“A massive natural disaster somewhere,” China said as he Liked picture after picture of baby pandas. He didn’t even catch North Korea’s reflexive scowl. “Probably. Or another economic disaster like in ’08.”
Russia folded one leg over the other before straightening out her dress. “I bet one of my nervous little neighbors wants to prepare for a Russian invasion of the Baltics.”
China asked, “Are you sure you didn’t submit a scenario like that yourself?”
“Of course not. I’d suggest something a little more challenging.”
“I submitted one,” North Korea told them.
“Oh, I’d like to guess.” China finally set down the phone. “North Korea makes a friend? North Korea gets rich? North Korea finds happiness?”
North Korea bit the inside of his cheek before smiling. “No. It was ‘China remembers he’s powerless against his smaller neighbor whom he fails to pacify, and thus proves time after time to be an embarrassment to the international community.'”
Russia’s jaw dropped and she clasped her hands together. “Fiesty! How do you respond, China?”
“And embarrassment, is that right?” China was sneering.
Russia asked, “But doesn’t he have a point?”
“Both of you ought to wipe those ridiculous smiles off your faces.”
North Korea, so, so pleased with himself (as ever), was nearly snickering. “Or what?”
China’s hand twitched for the cigarette case he knew he couldn’t touch.”Would anyone like to hear the scenario I submitted?” He asked in a raised voice. “A giant meteor falls from the sky and obliterates China, instantaneously putting him out of his misery!”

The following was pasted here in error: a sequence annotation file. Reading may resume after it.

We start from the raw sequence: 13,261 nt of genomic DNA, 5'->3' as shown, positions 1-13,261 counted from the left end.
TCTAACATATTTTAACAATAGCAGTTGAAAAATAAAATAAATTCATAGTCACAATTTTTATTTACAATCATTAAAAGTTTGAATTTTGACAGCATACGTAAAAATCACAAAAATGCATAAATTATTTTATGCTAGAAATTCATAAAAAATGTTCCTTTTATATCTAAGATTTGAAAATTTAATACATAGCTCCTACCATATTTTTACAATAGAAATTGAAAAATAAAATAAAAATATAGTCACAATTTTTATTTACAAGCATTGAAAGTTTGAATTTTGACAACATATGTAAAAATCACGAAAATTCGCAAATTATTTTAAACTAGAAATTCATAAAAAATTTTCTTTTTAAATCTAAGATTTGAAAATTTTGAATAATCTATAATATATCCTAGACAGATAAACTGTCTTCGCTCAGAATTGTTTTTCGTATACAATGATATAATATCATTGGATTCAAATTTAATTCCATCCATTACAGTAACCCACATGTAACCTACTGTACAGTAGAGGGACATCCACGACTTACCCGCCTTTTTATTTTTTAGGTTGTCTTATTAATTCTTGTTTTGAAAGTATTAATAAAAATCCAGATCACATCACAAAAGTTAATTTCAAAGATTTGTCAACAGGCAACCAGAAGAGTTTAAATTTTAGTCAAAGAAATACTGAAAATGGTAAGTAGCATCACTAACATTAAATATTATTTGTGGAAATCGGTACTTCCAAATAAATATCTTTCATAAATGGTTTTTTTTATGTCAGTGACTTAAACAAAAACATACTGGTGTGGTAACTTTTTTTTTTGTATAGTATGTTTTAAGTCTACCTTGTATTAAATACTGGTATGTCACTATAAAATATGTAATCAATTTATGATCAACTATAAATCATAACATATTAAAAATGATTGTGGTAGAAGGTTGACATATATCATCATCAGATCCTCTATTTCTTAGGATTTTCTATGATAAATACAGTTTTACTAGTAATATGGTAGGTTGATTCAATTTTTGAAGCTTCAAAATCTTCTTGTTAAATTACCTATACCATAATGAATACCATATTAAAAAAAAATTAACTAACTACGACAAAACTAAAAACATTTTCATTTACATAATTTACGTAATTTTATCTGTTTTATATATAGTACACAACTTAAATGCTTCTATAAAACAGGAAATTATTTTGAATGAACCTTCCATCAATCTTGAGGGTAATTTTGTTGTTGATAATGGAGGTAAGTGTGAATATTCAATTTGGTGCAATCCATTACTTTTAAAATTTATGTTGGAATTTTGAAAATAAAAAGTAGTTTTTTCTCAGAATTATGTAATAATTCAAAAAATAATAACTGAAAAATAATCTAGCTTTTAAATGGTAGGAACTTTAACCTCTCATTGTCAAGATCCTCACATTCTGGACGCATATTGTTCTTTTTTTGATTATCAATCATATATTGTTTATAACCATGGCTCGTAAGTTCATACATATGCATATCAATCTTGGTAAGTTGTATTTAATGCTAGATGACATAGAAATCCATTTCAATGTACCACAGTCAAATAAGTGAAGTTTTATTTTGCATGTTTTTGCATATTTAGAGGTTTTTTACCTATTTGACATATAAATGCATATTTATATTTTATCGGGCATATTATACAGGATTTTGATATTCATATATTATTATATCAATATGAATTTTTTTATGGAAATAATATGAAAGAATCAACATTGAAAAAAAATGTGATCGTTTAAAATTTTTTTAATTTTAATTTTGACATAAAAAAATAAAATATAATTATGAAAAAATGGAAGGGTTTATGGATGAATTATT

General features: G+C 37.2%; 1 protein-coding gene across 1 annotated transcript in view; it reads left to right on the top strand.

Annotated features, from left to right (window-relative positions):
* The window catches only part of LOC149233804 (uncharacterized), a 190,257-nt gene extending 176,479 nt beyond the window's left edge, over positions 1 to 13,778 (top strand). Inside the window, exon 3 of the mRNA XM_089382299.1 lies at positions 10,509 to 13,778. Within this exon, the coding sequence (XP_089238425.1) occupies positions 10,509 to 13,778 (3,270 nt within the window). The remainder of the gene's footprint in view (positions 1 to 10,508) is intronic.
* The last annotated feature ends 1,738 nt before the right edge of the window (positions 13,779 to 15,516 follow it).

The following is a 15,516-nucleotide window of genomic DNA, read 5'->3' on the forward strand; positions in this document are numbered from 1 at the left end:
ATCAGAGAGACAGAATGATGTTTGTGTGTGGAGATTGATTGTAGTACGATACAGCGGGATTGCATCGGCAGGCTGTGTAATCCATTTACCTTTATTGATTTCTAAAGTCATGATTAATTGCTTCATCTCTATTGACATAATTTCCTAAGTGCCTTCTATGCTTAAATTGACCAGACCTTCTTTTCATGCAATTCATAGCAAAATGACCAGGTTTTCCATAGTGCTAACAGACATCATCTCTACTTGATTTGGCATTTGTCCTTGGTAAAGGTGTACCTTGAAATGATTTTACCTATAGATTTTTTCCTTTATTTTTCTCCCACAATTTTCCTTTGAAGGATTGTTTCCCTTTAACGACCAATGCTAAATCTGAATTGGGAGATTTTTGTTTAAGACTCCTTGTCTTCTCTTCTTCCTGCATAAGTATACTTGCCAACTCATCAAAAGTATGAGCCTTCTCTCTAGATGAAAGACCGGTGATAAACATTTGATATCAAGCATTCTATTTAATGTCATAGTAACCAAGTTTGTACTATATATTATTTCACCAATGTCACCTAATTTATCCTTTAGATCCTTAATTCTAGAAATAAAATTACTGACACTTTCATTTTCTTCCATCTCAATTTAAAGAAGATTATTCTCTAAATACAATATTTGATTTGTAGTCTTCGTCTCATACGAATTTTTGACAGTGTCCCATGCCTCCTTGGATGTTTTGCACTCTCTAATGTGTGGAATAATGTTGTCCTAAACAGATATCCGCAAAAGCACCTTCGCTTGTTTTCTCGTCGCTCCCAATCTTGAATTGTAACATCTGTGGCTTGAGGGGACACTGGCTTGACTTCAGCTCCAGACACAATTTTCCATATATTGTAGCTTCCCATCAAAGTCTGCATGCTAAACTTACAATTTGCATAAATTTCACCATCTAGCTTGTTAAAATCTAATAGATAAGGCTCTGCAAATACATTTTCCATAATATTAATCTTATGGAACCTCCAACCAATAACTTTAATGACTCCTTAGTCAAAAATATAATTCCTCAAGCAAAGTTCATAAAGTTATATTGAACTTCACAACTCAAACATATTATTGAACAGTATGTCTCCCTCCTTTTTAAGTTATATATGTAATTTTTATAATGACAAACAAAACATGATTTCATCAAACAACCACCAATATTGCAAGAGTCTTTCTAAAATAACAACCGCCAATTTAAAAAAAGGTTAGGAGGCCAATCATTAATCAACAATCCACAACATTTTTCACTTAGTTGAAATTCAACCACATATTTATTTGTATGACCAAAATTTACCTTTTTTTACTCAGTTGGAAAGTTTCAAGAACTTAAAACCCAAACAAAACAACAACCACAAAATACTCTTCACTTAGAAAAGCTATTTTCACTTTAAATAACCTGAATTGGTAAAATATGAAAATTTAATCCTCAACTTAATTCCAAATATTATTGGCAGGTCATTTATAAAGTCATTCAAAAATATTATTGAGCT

North Korea gave him a look. “Why do you always have to be so overdramatic?”
Fifteen minutes flew by.
Germany was the moderator that session and he figured that watching everyone bicker in sad attempts at diplomacy was much better than actually being one of the countries sadly attempting diplomacy. Sitting near the podium at the front of the room, he could comfortably watch all of the drama as nothing more than a distant, indifferent spectator. He’d become Switzerland for a day.
Germany stole a glance at his watch and stood, back straight like a board. Grabbing the hat he walked to the podium, cleared his throat, and leaned into the mic. “Everyone,” he said, voice booming throughout the room. “I’ll be announcing the scenario now.” Closing his eyes, he reached into the hat and shuffled the little white strips around again just for extra measure. After pulling a strip out, he opened his eyes and read it first in his head. If anyone was looking, they would have noticed his thick eyebrows lift, something flicker across his eyes, and the corner of mouth twitch in what could have been the beginnings of either a smile or a frown.
He hesitated for a few seconds. He contemplated clearing his throat again. He wondered if he should speak slowly or drop this on them quickly. He questioned the sanity of whoever submitted this scenario. And then he announced it in that same strong voice, “North Korea has developed a functioning hydrogen bomb and now has the ability to successfully reach the continental United States with nuclear missiles.”